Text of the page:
that’s really positive! though i do hope that somehow the depression can lift. That must be challenging always to come back to that. Reminds me of a book I enjoyed years ago called Father Melancholy’s Daughter
about a priest who couldn’t shake his tendency to deep depression no matter how hard he tried. very moving…
here is something else by the author about it

Marmalade : Gaia Child

about 15 hours later

Marmalade said

Thanks for the mention of that book.  I liked this last part from the first link:

One of the answers lies in the words of Margaret’s father to a fellow priest: “The Resurrection as it applies to each of us means coming up through what you were born into, then understanding objectively the people your parents were and how they influenced you. Then finding out who you yourself are, in terms of how you carry forward what they put in you, and how your circumstances have shaped you. And then … and then … now here’s the hard part! You have to go on to find out what you are in the human drama, or body of God. The what beyond the who, so to speak.”

“And then … and then … now here’s the hard part!”  lol

There is a movie about depression that I watched back then: Ordinary People.  I haven’t come across another movie that captures better my sense of my depression, but my situation was and is a bit different from the character. 

The story is similar to the Stephen King story The Body(made into the movie Stand By Me).  A younger son has to live with the memory of his dead older brother who had been the perfect son.  The mother is entirely into image and the son tries his best to fit in. 

The most insightful part of the film is where a depressed girl he had befriended in the psych ward had killed herself after convincing everyone(including herself) that everything was normal.  It shakes the boy to the core because if even someone who deals with their depression so ‘positively’ falls prey to hopelessness, then what hope is there for him.  However, the point is that he is less likely to try to kill himself again because he doesn’t repress his valid feelings.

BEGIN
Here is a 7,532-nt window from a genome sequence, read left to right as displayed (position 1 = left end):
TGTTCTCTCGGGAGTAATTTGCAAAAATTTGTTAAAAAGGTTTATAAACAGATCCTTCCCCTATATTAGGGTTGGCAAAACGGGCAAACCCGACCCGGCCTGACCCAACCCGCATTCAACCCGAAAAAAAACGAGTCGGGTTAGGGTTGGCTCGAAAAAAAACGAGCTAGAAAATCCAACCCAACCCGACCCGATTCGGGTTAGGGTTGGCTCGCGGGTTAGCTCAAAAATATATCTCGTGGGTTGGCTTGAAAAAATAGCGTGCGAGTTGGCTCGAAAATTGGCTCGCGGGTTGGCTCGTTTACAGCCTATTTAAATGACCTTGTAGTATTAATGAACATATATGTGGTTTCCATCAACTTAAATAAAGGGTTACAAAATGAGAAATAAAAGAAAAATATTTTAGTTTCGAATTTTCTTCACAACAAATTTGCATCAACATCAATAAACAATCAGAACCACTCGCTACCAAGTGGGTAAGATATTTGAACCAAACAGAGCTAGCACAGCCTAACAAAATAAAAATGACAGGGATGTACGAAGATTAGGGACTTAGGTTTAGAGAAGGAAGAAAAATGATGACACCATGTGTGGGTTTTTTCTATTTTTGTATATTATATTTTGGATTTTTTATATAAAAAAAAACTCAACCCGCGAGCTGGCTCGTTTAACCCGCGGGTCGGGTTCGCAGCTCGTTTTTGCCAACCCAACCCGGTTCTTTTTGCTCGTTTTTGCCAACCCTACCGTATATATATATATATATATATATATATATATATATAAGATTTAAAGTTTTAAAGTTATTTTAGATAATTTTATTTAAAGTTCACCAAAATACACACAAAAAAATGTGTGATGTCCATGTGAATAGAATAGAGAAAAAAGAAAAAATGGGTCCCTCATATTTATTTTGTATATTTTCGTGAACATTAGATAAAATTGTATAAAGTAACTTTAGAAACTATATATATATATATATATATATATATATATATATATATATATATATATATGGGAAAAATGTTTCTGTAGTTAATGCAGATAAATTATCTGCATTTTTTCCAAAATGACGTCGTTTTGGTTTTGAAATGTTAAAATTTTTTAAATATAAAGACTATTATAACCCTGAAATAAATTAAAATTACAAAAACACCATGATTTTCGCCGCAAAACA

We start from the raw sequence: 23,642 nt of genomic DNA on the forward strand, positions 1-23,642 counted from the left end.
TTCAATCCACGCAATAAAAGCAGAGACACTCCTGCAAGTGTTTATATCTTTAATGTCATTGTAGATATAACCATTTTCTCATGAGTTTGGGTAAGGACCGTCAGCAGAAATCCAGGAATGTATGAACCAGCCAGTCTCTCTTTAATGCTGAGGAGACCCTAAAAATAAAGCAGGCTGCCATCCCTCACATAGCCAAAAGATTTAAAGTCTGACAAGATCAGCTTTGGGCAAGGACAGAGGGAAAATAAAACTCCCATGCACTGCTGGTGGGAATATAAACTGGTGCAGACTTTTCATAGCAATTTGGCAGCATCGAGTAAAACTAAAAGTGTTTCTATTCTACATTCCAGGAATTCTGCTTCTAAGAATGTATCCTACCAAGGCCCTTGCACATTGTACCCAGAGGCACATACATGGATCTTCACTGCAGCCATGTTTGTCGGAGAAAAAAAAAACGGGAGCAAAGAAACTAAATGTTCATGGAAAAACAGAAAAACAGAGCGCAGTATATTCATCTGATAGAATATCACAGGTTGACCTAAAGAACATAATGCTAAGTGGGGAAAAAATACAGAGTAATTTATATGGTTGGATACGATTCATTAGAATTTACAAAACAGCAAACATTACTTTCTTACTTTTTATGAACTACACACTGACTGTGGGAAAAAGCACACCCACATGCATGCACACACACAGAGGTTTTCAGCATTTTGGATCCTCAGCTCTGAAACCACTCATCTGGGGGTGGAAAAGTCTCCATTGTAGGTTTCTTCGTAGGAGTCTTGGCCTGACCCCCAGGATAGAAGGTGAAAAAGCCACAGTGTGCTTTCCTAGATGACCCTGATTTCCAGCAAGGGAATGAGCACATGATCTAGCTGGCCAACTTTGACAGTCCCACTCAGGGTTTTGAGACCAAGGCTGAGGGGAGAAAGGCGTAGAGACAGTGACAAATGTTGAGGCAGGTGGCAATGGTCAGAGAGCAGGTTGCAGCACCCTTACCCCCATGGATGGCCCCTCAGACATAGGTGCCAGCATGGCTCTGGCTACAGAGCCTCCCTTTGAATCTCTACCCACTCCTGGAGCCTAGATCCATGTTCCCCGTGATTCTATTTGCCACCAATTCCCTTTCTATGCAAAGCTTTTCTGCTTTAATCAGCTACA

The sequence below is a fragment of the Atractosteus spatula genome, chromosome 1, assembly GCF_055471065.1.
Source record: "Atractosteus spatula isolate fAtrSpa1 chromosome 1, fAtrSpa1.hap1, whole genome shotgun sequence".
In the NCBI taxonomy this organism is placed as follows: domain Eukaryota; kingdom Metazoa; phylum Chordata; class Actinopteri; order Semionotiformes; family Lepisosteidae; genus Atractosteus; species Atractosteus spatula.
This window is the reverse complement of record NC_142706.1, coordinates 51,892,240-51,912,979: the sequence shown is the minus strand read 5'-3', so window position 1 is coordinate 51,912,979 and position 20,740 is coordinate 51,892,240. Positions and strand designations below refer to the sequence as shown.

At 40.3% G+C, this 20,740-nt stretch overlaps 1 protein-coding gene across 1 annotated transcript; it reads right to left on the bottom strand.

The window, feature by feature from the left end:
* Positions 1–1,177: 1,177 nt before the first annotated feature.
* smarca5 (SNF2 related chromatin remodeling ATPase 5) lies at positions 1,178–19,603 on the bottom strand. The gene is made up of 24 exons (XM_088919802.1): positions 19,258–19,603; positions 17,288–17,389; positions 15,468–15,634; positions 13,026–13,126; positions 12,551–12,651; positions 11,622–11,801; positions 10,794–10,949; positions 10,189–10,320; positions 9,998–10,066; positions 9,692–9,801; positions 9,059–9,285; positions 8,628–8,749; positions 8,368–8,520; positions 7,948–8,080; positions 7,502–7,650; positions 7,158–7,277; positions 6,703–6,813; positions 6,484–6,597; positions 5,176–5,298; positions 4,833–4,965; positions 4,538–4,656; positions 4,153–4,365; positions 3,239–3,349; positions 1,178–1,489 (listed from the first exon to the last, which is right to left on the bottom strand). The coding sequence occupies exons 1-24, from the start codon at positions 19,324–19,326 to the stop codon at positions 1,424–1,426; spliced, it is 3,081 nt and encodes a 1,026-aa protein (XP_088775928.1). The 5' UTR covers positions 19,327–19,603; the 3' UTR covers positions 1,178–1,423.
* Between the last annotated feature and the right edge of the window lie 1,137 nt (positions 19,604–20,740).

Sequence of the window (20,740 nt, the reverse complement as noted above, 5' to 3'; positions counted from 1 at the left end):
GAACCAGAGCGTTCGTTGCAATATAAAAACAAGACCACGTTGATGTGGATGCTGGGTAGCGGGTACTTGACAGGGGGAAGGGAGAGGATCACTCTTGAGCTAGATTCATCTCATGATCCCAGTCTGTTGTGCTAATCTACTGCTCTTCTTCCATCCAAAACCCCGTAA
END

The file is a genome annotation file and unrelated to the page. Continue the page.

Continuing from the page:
The message of the movie is that we all are just ordinary people, no one is perfect.  The movie presents the mother as less together than the son despte her trying to put up a positive front.

Nicole : wakingdreamer

1 day later

Nicole said

yes, Ben. Yes!

another book I have found important in terms of many of these themes – finding yourself, working out who you are in your family, understanding your mission in God, dealing with the death of a sibling – is mystical_paths_by_susan_howatch
Actually, it’s part of a long series about this psychic but though it speaks casually of paranormal abilities it is very real and goes deep into our day to day lives.

Marmalade : Gaia Explorer

5 days later

Marmalade said

I checked out your review of Mystical Paths and sounds like a strange story.
Have you read the whole series?

Nicole : wakingdreamer

6 days later

Nicole said

it’s a very strange story! i’ve only read a couple of the books, and while i’m mildly interested in the rest, you know the mantra! so many books… 🙂

PKD on God as Infinity

A favorite passage of mine from Philip K. Dick’s Exegesis which was a journal he kept later in life.  Excerpts of it were published under the title In Pursuit of Valis: Selections from the Exegesis (which sadly is out of print)The following excerpt can be found along with other excerpts at MIQEL.com.  For those interested in this, new excerpts from PKD’s Exegesis can be found on PhilipKDick.com.

 – – –

God manifested himself to me as the infinite void;
but it was not the abyss; it was the vault of heaven,
with blue sky and wisps of white clouds. He was not
some foreign God but the God of my fathers. He was
loving and kind and he had personality. He said, “You
suffer a little now in life; it is little compared with the
great joys, the bliss that awaits you. Do you think I in
my theodicy would allow you to suffer greatly in pro-
portion to your reward?” He made me aware, then, of
the bliss that would come; it was infinite and sweet.
He said, “I am the infinite. I will show you. Where I
am, infinity is; where infinity is, there I am. Construct
lines of reasoning by which to understand your experi-
ence in 1974. I will enter the field against their shift-
ing nature. You think they are logical but they are not;
they are infinitely creative.”

I thought a thought and then an infinite regres-
sion of theses and countertheses came into being. God
said, “Here I am; here is infinity.” I thought another